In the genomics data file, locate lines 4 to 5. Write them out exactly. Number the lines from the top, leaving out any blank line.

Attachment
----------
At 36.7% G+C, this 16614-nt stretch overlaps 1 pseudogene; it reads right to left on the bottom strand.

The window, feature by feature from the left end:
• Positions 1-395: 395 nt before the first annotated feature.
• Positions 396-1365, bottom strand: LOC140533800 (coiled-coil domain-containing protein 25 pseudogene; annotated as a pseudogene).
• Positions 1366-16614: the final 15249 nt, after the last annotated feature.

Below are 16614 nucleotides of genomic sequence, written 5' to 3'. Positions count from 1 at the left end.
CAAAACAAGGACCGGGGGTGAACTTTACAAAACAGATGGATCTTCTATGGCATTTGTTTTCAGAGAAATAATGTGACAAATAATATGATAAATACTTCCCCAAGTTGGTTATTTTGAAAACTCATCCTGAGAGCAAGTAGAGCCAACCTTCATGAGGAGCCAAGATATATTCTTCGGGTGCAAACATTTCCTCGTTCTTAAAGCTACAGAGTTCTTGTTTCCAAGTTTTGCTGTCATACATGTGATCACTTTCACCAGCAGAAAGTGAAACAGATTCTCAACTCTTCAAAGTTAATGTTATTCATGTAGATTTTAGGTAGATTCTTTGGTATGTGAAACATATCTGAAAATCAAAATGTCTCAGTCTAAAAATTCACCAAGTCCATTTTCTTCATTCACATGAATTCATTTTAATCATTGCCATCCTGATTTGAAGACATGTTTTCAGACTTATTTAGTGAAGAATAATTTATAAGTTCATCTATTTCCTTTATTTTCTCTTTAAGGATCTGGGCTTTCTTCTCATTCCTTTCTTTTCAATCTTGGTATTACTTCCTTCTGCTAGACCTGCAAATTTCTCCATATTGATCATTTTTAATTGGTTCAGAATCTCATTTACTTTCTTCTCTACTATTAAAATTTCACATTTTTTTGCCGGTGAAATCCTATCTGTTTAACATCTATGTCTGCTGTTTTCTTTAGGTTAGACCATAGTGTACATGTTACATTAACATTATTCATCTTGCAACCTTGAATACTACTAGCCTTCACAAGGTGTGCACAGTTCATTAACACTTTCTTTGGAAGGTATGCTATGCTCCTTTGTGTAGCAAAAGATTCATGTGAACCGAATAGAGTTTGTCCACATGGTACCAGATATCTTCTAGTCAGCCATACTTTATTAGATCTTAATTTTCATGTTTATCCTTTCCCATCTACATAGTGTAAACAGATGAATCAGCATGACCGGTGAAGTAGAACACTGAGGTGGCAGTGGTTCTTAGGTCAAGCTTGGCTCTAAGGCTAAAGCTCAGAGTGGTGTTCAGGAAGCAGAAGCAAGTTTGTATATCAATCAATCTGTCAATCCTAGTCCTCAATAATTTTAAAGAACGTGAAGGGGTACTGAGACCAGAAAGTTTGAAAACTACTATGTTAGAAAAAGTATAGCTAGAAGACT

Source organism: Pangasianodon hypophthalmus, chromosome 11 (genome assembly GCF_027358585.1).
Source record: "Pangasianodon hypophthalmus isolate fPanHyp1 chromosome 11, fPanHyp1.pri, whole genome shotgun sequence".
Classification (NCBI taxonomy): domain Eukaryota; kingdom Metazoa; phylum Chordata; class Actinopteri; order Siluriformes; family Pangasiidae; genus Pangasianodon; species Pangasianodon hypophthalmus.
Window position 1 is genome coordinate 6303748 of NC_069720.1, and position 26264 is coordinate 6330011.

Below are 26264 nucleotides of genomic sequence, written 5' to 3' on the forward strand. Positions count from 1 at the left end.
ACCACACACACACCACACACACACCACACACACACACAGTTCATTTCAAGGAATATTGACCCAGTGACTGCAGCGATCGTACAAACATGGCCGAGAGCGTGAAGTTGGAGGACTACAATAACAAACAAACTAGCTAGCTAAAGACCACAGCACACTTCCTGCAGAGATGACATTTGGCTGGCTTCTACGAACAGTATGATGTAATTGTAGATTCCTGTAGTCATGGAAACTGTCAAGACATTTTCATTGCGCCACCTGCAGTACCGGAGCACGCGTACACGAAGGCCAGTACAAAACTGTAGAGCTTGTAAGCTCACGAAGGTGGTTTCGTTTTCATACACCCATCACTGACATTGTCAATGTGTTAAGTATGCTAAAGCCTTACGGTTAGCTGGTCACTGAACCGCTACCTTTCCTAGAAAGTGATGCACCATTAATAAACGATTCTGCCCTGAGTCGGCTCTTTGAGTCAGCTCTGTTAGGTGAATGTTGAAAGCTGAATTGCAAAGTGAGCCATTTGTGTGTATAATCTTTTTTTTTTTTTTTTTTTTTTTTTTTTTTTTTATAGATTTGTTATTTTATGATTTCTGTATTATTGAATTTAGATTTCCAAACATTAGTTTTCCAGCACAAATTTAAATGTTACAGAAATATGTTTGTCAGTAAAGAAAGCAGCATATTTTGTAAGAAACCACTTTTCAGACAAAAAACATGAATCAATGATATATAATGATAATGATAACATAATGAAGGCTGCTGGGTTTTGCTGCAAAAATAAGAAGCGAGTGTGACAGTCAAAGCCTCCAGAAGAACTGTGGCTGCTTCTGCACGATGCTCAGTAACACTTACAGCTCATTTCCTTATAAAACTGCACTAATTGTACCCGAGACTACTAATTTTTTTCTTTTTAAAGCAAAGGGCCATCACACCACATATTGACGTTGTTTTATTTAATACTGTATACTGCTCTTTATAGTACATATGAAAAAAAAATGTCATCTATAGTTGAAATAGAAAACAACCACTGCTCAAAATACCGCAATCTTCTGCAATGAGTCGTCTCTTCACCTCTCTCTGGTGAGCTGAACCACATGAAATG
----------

• Positions 396-1365, bottom strand: LOC140533800 (coiled-coil domain-containing protein 25 pseudogene; annotated as a pseudogene).
• Positions 1366-16614: the final 15249 nt, after the last annotated feature.